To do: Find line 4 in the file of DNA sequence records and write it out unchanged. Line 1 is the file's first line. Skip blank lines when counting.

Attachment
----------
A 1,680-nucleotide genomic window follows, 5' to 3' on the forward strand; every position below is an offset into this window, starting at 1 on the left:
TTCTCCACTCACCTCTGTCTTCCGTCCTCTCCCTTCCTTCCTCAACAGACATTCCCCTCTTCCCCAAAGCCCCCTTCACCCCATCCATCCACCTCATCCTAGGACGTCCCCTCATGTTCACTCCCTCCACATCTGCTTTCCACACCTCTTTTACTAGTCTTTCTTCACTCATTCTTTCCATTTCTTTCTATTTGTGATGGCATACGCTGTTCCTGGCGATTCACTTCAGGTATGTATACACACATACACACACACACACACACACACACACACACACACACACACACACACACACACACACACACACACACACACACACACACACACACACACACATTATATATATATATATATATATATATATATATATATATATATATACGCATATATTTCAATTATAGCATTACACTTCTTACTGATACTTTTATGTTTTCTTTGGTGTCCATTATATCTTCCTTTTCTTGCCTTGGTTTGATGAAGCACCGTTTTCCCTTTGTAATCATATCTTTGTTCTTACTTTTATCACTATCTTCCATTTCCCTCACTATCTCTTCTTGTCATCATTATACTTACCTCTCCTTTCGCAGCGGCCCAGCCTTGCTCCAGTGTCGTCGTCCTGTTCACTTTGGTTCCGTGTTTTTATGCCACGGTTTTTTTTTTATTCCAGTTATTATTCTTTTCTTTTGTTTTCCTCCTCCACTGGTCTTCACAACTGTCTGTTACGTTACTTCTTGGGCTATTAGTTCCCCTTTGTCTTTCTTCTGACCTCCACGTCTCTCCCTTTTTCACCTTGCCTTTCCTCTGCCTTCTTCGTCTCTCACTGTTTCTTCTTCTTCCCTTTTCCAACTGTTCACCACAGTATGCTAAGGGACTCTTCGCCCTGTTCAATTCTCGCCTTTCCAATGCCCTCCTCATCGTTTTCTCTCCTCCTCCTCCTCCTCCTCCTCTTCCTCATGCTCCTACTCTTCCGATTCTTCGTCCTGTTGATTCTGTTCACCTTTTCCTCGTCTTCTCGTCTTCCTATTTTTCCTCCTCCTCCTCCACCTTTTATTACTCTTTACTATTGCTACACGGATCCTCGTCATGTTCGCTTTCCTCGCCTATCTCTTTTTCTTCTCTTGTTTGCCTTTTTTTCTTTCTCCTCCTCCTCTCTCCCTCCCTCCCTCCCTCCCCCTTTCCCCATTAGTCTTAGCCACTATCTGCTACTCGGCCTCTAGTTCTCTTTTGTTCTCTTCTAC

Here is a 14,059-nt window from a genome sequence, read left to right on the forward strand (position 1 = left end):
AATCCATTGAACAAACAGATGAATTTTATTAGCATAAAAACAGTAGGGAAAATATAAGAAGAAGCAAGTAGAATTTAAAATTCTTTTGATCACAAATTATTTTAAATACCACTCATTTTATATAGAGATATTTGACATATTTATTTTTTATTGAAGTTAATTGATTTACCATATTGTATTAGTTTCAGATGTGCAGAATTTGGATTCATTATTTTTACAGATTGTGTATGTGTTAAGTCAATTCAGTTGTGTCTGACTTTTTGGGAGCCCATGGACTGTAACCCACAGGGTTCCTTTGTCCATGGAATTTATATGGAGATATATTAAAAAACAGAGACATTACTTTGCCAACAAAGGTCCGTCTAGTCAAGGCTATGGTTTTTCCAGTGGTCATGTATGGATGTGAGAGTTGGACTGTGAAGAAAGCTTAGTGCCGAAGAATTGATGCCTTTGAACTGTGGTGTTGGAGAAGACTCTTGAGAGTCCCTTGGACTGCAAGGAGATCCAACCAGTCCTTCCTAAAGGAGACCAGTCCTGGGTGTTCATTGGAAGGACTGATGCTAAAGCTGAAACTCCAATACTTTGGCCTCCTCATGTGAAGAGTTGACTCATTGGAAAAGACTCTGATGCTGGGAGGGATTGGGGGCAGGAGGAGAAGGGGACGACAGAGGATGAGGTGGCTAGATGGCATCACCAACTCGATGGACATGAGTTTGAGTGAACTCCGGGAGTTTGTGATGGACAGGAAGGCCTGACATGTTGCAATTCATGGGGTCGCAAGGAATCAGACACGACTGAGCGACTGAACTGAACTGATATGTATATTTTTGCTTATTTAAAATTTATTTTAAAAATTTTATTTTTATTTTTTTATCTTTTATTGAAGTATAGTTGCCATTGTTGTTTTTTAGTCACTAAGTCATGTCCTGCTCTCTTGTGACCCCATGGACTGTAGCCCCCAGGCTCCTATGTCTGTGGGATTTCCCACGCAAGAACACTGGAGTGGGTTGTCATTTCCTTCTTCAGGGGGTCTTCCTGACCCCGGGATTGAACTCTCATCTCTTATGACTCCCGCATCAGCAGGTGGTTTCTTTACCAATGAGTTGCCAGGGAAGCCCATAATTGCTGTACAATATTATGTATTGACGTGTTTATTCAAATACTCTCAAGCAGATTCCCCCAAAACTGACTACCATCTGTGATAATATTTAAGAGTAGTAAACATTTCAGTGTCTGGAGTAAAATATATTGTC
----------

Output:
AATCCATTGAACAAACAGATGAATTTTATTAGCATAAAAACAGTAGGGAAAATATAAGAAGAAGCAAGTAGAATTTAAAATTCTTTTGATCACAAATTATTTTAAATACCACTCATTTTATATAGAGATATTTGACATATTTATTTTTTATTGAAGTTAATTGATTTACCATATTGTATTAGTTTCAGATGTGCAGAATTTGGATTCATTATTTTTACAGATTGTGTATGTGTTAAGTCAATTCAGTTGTGTCTGACTTTTTGGGAGCCCATGGACTGTAACCCACAGGGTTCCTTTGTCCATGGAATTTATATGGAGATATATTAAAAAACAGAGACATTACTTTGCCAACAAAGGTCCGTCTAGTCAAGGCTATGGTTTTTCCAGTGGTCATGTATGGATGTGAGAGTTGGACTGTGAAGAAAGCTTAGTGCCGAAGAATTGATGCCTTTGAACTGTGGTGTTGGAGAAGACTCTTGAGAGTCCCTTGGACTGCAAGGAGATCCAACCAGTCCTTCCTAAAGGAGACCAGTCCTGGGTGTTCATTGGAAGGACTGATGCTAAAGCTGAAACTCCAATACTTTGGCCTCCTCATGTGAAGAGTTGACTCATTGGAAAAGACTCTGATGCTGGGAGGGATTGGGGGCAGGAGGAGAAGGGGACGACAGAGGATGAGGTGGCTAGATGGCATCACCAACTCGATGGACATGAGTTTGAGTGAACTCCGGGAGTTTGTGATGGACAGGAAGGCCTGACATGTTGCAATTCATGGGGTCGCAAGGAATCAGACACGACTGAGCGACTGAACTGAACTGATATGTATATTTTTGCTTATTTAAAATTTATTTTAAAAATTTTATTTTTATTTTTTTATCTTTTATTGAAGTATAGTTGCCATTGTTGTTTTTTAGTCACTAAGTCATGTCCTGCTCTCTTGTGACCCCATGGACTGTAGCCCCCAGGCTCCTATGTCTGTGGGATTTCCCACGCAAGAACACTGGAGTGGGTTGTCATTTCCTTCTTCAGGGGGTCTTCCTGACCCCGGGATTGAACTCTCATCTCTTATGACTCCCGCATCAGCAGGTGGTTTCTTTACCAATGAGTTGCCAGGGAAGCCCATAATTGCTGTACAATATTATGTATTGACGTGTTTATTCAAATACTCTCAAGCAGATTCCCCCAAAACTGACTACCATCTGTGATAATATTTAAGAGTAGTAAACATTTCAGTGTCTGGAGTAAAATATATTGTC